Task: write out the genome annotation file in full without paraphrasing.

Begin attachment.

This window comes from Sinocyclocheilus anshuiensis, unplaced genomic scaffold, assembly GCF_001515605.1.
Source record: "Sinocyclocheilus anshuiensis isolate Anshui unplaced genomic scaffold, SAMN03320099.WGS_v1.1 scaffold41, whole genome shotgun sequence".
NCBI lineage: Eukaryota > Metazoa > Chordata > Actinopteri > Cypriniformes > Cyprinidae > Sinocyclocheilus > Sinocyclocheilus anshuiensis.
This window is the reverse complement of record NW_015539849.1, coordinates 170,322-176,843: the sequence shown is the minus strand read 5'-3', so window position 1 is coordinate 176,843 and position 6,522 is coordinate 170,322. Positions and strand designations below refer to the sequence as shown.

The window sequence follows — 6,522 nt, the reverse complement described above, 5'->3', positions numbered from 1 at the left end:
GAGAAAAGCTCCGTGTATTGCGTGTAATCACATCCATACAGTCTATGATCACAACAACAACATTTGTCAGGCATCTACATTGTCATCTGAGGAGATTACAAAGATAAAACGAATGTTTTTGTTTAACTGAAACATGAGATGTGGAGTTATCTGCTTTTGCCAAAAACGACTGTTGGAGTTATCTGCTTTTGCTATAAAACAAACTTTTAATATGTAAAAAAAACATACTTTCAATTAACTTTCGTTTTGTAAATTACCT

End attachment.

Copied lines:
This window comes from Sinocyclocheilus anshuiensis, unplaced genomic scaffold, assembly GCF_001515605.1.
Source record: "Sinocyclocheilus anshuiensis isolate Anshui unplaced genomic scaffold, SAMN03320099.WGS_v1.1 scaffold41, whole genome shotgun sequence".
NCBI lineage: Eukaryota > Metazoa > Chordata > Actinopteri > Cypriniformes > Cyprinidae > Sinocyclocheilus > Sinocyclocheilus anshuiensis.
This window is the reverse complement of record NW_015539849.1, coordinates 170,322-176,843: the sequence shown is the minus strand read 5'-3', so window position 1 is coordinate 176,843 and position 6,522 is coordinate 170,322. Positions and strand designations below refer to the sequence as shown.

The window sequence follows — 6,522 nt, the reverse complement described above, 5'->3', positions numbered from 1 at the left end:
GAGAAAAGCTCCGTGTATTGCGTGTAATCACATCCATACAGTCTATGATCACAACAACAACATTTGTCAGGCATCTACATTGTCATCTGAGGAGATTACAAAGATAAAACGAATGTTTTTGTTTAACTGAAACATGAGATGTGGAGTTATCTGCTTTTGCCAAAAACGACTGTTGGAGTTATCTGCTTTTGCTATAAAACAAACTTTTAATATGTAAAAAAAACATACTTTCAATTAACTTTCGTTTTGTAAATTACCT